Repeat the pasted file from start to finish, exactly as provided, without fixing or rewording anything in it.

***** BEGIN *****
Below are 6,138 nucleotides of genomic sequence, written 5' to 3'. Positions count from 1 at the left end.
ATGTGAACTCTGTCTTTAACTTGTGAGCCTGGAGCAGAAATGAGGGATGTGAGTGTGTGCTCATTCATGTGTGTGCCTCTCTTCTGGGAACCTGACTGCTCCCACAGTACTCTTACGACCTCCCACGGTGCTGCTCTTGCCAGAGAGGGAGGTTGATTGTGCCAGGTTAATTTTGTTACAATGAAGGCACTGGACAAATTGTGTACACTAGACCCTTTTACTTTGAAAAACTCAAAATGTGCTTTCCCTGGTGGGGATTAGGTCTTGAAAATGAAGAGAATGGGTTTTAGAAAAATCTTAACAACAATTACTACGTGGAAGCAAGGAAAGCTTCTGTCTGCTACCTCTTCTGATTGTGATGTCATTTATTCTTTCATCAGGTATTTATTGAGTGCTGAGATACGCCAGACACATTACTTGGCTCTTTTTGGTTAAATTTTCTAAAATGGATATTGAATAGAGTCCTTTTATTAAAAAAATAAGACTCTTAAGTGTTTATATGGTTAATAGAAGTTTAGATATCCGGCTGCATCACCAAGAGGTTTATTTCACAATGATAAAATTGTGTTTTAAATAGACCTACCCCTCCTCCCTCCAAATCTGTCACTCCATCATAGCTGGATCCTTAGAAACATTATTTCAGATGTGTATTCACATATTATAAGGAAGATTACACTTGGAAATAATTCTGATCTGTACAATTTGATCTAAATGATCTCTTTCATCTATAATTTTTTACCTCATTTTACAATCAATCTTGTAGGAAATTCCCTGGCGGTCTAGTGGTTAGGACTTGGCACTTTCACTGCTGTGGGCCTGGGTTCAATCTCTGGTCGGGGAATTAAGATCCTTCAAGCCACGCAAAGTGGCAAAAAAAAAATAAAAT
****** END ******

Below are 6,138 nucleotides of genomic sequence, written 5' to 3'. Positions count from 1 at the left end.
ATGTGAACTCTGTCTTTAACTTGTGAGCCTGGAGCAGAAATGAGGGATGTGAGTGTGTGCTCATTCATGTGTGTGCCTCTCTTCTGGGAACCTGACTGCTCCCACAGTACTCTTACGACCTCCCACGGTGCTGCTCTTGCCAGAGAGGGAGGTTGATTGTGCCAGGTTAATTTTGTTACAATGAAGGCACTGGACAAATTGTGTACACTAGACCCTTTTACTTTGAAAAACTCAAAATGTGCTTTCCCTGGTGGGGATTAGGTCTTGAAAATGAAGAGAATGGGTTTTAGAAAAATCTTAACAACAATTACTACGTGGAAGCAAGGAAAGCTTCTGTCTGCTACCTCTTCTGATTGTGATGTCATTTATTCTTTCATCAGGTATTTATTGAGTGCTGAGATACGCCAGACACATTACTTGGCTCTTTTTGGTTAAATTTTCTAAAATGGATATTGAATAGAGTCCTTTTATTAAAAAAATAAGACTCTTAAGTGTTTATATGGTTAATAGAAGTTTAGATATCCGGCTGCATCACCAAGAGGTTTATTTCACAATGATAAAATTGTGTTTTAAATAGACCTACCCCTCCTCCCTCCAAATCTGTCACTCCATCATAGCTGGATCCTTAGAAACATTATTTCAGATGTGTATTCACATATTATAAGGAAGATTACACTTGGAAATAATTCTGATCTGTACAATTTGATCTAAATGATCTCTTTCATCTATAATTTTTTACCTCATTTTACAATCAATCTTGTAGGAAATTCCCTGGCGGTCTAGTGGTTAGGACTTGGCACTTTCACTGCTGTGGGCCTGGGTTCAATCTCTGGTCGGGGAATTAAGATCCTTCAAGCCACGCAAAGTGGCAAAAAAAAAATAAAAT